The 50 Best Inventions

The year's most inspired ideas, innovations and revolutions, from the microscopic to the stratospheric

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Phillip Toledano / Trunk Archive

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16.7 CENTIMETERS (LENGTH OF A HUMAN BRAIN) | What if I couldn't just guess what you were thinking but could actually see it? Scientists at the University of California, Berkeley, have developed a system that uses fMRI (a specialized MRI scan) to model what we're thinking while awake and even what we see in our dreams. In experiments, subjects watched random clips of Hollywood movies, and the system reconstructed their brain activity through a process called quantitative modeling. The images from the subjects' minds bore incredible similarities to the ones they were watching. The fMRI technology has been around for about two decades, but the breakthrough came in a smaller form. "The real invention was entirely software," Professor Jack Gallant tells TIME. "It is a new way to model the brain, which allows one to build a much better brain decoder than could be done in the past."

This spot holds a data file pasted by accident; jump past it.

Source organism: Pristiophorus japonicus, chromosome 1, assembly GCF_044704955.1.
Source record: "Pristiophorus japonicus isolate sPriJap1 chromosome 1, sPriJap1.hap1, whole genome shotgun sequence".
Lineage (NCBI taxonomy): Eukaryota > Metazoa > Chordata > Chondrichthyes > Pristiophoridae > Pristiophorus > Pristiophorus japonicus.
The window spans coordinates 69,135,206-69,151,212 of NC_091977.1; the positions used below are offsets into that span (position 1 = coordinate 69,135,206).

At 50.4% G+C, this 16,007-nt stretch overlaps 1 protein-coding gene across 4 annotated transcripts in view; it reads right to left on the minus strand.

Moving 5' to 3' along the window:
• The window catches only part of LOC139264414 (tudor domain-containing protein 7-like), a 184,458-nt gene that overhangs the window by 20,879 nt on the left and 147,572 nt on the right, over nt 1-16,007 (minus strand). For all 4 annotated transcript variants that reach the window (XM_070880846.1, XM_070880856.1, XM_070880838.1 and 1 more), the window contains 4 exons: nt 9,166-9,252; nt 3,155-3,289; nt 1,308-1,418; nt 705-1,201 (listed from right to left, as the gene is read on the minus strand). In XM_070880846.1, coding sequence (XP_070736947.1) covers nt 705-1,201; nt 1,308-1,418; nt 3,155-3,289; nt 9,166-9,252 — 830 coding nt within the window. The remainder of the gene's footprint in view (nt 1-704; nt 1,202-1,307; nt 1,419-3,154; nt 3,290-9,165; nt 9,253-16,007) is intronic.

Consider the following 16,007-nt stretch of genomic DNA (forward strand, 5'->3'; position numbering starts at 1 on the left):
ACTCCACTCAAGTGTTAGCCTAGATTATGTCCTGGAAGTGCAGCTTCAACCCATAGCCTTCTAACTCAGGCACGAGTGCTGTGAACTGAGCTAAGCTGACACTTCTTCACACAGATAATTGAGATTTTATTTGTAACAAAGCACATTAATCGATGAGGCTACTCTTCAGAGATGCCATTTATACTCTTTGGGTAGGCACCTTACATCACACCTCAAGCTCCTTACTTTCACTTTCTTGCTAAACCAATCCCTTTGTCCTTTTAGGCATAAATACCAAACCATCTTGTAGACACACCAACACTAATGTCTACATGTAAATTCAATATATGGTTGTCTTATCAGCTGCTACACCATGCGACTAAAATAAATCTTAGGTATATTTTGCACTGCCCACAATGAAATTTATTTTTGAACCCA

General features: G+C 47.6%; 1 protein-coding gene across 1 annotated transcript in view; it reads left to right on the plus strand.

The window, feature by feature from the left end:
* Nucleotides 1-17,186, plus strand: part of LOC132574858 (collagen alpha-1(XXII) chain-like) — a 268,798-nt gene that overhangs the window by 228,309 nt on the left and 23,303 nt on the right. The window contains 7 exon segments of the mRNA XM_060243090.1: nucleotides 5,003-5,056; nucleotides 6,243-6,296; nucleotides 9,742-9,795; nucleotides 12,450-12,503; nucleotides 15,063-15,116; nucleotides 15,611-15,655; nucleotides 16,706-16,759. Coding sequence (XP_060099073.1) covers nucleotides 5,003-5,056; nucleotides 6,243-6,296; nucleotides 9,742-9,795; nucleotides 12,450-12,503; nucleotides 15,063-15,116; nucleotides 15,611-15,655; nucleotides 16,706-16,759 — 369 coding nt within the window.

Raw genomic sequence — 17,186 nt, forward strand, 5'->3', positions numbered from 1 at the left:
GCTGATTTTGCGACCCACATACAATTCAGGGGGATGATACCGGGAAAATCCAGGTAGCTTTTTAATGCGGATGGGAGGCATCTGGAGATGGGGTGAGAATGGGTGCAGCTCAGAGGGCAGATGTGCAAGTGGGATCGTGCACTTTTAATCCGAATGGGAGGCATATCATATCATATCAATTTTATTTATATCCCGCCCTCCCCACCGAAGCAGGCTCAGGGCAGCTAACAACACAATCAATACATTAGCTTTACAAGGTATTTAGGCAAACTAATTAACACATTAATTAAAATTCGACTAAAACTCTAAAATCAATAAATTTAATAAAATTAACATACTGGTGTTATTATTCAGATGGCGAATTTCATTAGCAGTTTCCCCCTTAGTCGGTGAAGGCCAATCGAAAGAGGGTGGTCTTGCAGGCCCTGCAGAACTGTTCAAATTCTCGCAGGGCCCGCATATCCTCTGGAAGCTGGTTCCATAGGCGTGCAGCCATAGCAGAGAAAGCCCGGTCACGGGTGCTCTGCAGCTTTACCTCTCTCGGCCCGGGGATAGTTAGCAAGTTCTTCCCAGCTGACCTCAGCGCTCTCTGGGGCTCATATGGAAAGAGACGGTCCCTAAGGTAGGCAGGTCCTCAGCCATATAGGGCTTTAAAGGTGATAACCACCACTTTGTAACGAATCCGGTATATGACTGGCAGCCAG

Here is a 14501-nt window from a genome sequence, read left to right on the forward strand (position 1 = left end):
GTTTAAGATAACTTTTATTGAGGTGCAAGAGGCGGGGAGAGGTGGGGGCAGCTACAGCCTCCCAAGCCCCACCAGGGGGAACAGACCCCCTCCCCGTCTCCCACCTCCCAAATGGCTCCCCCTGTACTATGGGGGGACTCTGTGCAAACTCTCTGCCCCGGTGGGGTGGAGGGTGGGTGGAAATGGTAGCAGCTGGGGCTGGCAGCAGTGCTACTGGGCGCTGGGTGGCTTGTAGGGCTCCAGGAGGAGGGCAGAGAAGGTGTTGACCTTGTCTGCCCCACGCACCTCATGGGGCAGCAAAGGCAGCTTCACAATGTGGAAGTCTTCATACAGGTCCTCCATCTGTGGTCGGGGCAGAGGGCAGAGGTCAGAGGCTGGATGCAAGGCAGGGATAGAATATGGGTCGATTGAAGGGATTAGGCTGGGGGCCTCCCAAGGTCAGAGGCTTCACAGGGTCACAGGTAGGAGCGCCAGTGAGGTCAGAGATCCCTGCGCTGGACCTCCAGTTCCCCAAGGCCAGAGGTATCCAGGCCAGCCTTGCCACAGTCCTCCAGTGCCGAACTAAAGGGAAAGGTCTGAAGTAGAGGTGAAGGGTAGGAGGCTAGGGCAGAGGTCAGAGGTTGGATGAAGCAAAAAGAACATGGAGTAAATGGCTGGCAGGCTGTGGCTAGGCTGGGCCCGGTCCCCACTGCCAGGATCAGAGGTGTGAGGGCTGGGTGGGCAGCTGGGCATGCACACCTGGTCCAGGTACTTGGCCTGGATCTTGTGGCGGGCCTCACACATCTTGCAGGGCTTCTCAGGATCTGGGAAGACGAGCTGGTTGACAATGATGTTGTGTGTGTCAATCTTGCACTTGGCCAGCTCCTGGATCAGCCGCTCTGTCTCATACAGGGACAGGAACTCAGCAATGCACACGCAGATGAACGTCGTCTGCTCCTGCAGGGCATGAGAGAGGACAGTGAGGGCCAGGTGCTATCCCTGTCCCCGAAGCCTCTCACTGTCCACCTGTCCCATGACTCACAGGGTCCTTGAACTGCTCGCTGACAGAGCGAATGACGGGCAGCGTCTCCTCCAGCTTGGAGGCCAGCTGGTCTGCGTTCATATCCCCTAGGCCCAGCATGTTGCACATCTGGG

20 CENTIMETERS | If you're not one to wear your heart on your sleeve, now you can at least express yourself with fake ears. The Japanese company Neurowear has developed necomimi, a cat-eared headband that's powered by brain waves. The ears rise when you're excited or concentrating and drop during relaxed states. And if you're concentrating and relaxing at the same time, the ears perk up and wiggle. Scheduled for release at the end of this year, the necomimi cat ears are part of a line of fashion gadgets by Neurowear that are designed to respond to biosensors.


30 CENTIMETERS (ONE DINNER PLATE) | Every three months, Grant Achatz throws out the menu of his Chicago restaurant Next and begins anew. This time around, he decided to take diners back to childhood, crafting a menu with the treats he remembered from his Midwestern youth. Capping the meal is what Achatz calls an edible campfire — a dessert based on sweet-potato pie. The campfire's burning logs are made by cooking sweet potatoes in sugary syrup and blue corn, which gives them their blackened look. Then a concoction of alcohol, vanilla and cinnamon is dusted over the logs and set ablaze. When the fire goes out, Achatz says, the logs taste like the outside of a burned marshmallow.


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